It is important to follow the paths these women select to satisfy their hurt because these paths are the result of both women allowing their eros and amor to cloud theirr judgment and influence her actions. While Medea’s “heart [is] on fire with passionate love for Jason” and he returns her love, Medea’s power and passion were enlisted for his aid (Euripides, 8). Dido’s love and passion for Aeneas overcome her passion for that of the city she founded. The moment either woman is betrayed, their passionate love for their “husbands” becomes passionate hate against them. Consequently, this is the motivation for Medea’s bad judgment in her quest for revenge. Like Medea, Dido uses very bad judgment and so “projects [are] broken off” in Carthage (Virgil, IV.124). Both women refocus all of their eros and amor intended for the good of others to a single selfish purpose.
Through Medea and Dido, two “maddened lovers,” both Euripides and Virgil illustrate their outlook on the effects of eros and amor (Virgil, IV.92). Both women allow their heart to rule, which brings trouble for many people. As a result of Medea following the wishes of her heart, she destroys or alienates her entire family. Because Dido uses her “violent heart” as a compass, Aeneas is almost derailed from his destiny (Euripides, 38). Aeneas is only back in line with destiny and the gods after he leaves to found Rome and begins to navigate with his head. Both Virgil and Euripides prove that Medea and Dido create chaos as a result of allowing passion, not reason, to rule.
Even in the midst of their turmoil it is feasible that Medea and Dido could choose to begin ruling with their minds and not their passion. Medea could kill Jason as a result of his hurtful act and not destroy four innocent people. If Dido truly loves Aeneas, she could risk going with him even if the consequences could be that she continues to be his mistress or that the Trojans tire of her and throw her overboard, as opposed to senselessly committing suicide. Medea could overcome her barbaric culture and allow Jason to live his life while she cares for her children as a loving mother should. Euripides and Virgil leave many options for both Medea and Dido if they can only get past the desires of their hearts and see past them to what is the superior good.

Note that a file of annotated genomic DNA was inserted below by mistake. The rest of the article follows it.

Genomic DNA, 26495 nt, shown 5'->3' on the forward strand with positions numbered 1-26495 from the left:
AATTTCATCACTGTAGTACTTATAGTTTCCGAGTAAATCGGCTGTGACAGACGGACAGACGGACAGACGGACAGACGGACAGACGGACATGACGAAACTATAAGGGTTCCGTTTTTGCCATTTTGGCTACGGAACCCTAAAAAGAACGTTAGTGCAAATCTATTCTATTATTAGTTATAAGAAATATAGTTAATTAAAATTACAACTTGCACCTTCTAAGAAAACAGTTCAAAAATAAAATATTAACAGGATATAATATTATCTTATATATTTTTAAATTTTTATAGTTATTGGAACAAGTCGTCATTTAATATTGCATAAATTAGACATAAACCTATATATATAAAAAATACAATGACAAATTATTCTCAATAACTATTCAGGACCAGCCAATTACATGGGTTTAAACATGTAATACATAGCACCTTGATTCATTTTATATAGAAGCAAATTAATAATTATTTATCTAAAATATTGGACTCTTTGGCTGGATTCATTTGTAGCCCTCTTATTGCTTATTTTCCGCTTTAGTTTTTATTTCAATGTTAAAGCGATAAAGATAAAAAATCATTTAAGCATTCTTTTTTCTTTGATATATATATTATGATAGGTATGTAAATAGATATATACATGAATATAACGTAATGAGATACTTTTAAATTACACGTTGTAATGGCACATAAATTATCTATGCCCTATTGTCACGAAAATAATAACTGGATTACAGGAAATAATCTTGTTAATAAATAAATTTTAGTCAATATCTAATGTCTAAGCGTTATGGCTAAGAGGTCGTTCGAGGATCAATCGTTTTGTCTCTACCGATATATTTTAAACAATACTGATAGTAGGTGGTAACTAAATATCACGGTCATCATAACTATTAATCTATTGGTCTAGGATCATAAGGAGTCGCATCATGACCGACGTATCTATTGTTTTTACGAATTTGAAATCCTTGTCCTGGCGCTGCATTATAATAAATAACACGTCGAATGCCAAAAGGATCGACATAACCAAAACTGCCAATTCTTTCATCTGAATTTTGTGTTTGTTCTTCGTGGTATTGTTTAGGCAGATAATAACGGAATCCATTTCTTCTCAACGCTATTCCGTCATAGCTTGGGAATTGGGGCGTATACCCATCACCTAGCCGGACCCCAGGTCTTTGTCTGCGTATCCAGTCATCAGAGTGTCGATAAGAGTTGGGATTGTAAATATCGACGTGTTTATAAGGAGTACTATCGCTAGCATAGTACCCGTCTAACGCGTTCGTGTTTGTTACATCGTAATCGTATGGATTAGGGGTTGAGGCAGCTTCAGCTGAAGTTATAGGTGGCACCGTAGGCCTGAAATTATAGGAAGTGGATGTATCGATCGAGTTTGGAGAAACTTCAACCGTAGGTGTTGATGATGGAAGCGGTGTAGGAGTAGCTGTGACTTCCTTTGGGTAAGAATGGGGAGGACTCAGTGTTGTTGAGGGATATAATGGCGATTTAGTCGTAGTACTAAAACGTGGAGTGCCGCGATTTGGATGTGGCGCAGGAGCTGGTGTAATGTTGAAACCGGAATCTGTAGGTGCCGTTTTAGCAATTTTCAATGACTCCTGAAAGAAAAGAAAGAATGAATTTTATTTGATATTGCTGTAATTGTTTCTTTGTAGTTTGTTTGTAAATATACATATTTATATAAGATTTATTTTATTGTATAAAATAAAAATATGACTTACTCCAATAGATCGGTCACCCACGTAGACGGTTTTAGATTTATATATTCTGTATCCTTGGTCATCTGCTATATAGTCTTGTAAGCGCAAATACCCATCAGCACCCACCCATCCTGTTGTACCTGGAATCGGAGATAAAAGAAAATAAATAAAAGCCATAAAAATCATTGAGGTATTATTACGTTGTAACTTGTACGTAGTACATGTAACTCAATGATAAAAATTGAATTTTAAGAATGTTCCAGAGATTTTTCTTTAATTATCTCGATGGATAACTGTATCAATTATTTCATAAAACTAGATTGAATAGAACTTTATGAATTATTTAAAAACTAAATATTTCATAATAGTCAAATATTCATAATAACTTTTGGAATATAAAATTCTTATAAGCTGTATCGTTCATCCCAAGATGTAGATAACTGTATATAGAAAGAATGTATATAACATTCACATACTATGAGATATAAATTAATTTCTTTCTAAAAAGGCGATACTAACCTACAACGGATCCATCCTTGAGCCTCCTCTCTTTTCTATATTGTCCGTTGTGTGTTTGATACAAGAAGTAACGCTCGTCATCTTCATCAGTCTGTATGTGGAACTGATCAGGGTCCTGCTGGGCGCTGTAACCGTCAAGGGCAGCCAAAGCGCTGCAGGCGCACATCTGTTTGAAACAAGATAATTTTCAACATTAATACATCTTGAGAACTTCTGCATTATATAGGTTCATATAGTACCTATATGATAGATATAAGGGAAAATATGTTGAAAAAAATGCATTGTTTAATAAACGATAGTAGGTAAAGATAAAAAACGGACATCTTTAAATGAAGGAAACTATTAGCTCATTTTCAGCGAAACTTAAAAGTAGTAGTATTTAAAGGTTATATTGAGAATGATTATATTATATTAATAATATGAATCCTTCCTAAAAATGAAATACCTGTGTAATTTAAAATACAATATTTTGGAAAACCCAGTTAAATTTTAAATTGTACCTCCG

Each development of Medea and Dido builds their similarities, but the crucial difference between the two “wives” in their justification for their actions and emotions is in the very foundation of their relationship with their “husbands”. Medea is married to Jason. She has gone through a marriage ceremony viewed by many and contested by none. Conversely, as Juno has intended, Dido misinterpreted the events which took place in the cave after the hunt. Virgil says “she called it marriage. Thus, under that name, she hid her fault” (Virgil, IV.237-238). Medea reacts to her betrayal atrociously. Although she kills the innocents, Euripides justifies the horrendous actions of Medea because she is married to Jason.
He has left her for another woman. Because they had no commitment, Dido cannot justify her suicide and curse with the abandonment from a man she has an affair with and chooses to develop this affair into a liaison. Virgil does not specifically condemn Dido, but the tone of her commentary seems to put the blame on her. While Euripides’ Medea and Virgil’s Dido have similar reasons, reactions, and motivations, Medea is understood and Dido is just seen as bitter, vindictive, and pathetic.